Part of this shift has been brought about by a need to leverage available technology to reduce energy consumption in order to answer both legislation and market demand for a more eco-friendly approach. The rest is being driven by advances in technology that allow co-ordinated monitoring and visualisation of all the building control elements within a building across a range of protocols and Jung’s Facility Pilot system is at the forefront of this trend, allowing the end user to pre-programme, visualise and control everything from a single touch screen panel.
While the end user’s understanding of the Jung Facility Pilot needn’t stretch any further than the wall-mounted touch screen panel used to display the information and alter the settings, the Facility Pilot is, in fact, an advanced software package that enables comprehensive visualisation of any residential or commercial building. However, the Facility Pilot is more than just a visualisation tool and offers much more than real time building controls status; it also enables monitoring and control of all the building control systems, management of building control ‘events’ and programming of scenes. In effect, the software doesn’t just illustrate how the various systems are being used; it actively manages [email protected][email protected]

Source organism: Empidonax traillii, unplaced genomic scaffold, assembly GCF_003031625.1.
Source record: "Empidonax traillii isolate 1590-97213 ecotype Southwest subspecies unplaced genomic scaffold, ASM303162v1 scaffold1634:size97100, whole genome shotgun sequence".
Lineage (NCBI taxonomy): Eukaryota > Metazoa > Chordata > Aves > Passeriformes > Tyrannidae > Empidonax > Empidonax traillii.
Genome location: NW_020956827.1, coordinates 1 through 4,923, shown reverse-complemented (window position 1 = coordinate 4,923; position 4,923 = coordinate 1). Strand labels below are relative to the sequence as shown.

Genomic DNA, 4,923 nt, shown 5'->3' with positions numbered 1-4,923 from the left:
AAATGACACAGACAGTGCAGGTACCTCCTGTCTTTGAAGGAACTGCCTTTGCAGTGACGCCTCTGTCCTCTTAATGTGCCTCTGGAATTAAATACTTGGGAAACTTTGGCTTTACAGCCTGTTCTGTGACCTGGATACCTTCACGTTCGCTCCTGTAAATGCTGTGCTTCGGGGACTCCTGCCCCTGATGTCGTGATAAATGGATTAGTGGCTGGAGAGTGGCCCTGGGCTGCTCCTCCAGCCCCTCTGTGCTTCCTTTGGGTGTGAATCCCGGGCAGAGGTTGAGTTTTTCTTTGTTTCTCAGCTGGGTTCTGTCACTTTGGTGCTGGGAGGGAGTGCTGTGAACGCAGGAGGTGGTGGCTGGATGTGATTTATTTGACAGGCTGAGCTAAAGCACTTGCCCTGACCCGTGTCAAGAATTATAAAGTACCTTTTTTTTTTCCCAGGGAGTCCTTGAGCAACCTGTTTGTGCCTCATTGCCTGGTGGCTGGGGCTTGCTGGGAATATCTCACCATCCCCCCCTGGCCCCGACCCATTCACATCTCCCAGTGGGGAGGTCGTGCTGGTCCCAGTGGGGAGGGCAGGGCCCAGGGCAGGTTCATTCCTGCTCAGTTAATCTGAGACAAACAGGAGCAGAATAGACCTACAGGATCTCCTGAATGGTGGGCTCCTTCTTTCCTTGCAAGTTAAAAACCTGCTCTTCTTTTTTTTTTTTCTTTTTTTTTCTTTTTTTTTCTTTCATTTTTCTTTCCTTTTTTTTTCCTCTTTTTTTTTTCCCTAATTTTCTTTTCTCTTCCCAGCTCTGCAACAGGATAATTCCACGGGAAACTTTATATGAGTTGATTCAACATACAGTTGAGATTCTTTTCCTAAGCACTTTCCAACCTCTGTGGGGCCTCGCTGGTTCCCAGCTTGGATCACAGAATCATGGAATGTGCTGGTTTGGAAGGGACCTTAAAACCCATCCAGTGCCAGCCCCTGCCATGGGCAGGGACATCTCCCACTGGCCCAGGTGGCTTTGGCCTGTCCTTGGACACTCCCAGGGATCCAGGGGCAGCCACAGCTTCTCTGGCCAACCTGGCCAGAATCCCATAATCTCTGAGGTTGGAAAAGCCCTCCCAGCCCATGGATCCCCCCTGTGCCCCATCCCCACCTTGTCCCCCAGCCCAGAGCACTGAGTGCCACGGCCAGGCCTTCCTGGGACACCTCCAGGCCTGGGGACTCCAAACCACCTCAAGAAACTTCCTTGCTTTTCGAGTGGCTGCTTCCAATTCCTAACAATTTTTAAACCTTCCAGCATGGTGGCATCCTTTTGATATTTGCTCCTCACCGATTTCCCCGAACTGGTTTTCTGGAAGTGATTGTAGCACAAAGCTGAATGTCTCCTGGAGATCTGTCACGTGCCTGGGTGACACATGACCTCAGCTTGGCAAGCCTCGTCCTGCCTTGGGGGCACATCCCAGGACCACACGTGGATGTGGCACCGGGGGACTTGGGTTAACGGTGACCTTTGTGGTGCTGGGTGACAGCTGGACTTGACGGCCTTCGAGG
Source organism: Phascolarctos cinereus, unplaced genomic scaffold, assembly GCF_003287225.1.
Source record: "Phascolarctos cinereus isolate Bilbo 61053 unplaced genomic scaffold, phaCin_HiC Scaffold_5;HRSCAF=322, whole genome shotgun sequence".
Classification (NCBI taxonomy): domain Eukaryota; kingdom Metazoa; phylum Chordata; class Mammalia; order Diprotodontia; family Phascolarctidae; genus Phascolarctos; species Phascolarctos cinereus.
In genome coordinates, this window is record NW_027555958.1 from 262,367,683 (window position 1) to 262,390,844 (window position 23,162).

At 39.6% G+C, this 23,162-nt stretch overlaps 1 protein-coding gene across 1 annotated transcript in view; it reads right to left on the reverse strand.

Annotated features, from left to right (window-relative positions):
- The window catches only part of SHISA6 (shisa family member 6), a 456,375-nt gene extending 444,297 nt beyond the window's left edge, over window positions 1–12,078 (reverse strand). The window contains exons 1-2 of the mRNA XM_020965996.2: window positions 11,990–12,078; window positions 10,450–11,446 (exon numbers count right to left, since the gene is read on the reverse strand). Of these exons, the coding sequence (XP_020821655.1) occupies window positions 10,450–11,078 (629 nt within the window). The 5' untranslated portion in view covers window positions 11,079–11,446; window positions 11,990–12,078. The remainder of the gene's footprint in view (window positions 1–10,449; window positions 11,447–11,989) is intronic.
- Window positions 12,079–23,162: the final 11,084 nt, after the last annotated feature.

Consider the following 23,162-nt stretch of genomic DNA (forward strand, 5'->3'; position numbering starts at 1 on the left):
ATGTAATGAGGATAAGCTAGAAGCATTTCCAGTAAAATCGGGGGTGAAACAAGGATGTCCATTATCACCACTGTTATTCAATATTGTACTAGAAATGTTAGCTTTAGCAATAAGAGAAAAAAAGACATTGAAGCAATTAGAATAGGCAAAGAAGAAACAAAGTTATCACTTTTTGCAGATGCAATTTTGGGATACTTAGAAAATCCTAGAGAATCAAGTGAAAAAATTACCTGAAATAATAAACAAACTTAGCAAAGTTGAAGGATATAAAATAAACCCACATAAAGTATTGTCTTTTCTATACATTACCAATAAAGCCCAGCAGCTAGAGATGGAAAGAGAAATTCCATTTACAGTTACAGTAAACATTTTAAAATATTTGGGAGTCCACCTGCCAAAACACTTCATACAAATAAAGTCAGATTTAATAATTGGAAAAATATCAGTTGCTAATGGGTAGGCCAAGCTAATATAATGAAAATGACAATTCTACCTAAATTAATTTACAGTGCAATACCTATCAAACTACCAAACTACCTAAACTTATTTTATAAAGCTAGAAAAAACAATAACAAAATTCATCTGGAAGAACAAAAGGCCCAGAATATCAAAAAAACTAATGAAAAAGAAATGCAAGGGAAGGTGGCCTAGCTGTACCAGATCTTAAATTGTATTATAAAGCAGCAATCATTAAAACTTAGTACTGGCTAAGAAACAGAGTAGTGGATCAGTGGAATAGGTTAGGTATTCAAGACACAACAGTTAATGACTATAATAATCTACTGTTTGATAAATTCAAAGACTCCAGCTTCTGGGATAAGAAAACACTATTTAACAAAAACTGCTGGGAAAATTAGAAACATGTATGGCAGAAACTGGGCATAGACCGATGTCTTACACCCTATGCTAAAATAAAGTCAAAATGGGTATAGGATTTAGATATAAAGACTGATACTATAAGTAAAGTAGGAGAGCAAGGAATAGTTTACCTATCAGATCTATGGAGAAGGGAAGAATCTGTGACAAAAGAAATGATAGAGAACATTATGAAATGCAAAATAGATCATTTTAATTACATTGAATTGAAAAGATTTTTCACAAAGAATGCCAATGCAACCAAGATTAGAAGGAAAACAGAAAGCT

The key to ensuring that all this technology is simple to operate for the end user is to make all the existing functions process driven and to centralise control of all systems in a single PC-based device. In this way, even the most complex building control system is easy to operate, allowing the end user to access maximum functionality and utilise the system’s full energy-saving potential.
The Jung Facility Pilot achieves this by using a layered software structure. The first layer, EIB editor, makes the connection with the KNX bus system, which enables the system to gather all the required information like temperature values, lights status, etc direct from the bus and provide real time data. Importantly for larger commercial applications such as hospitals or university campuses, up to 10 different KNX installations can be connected simultaneously within a single visualisation project, the only limiting factor is network capability.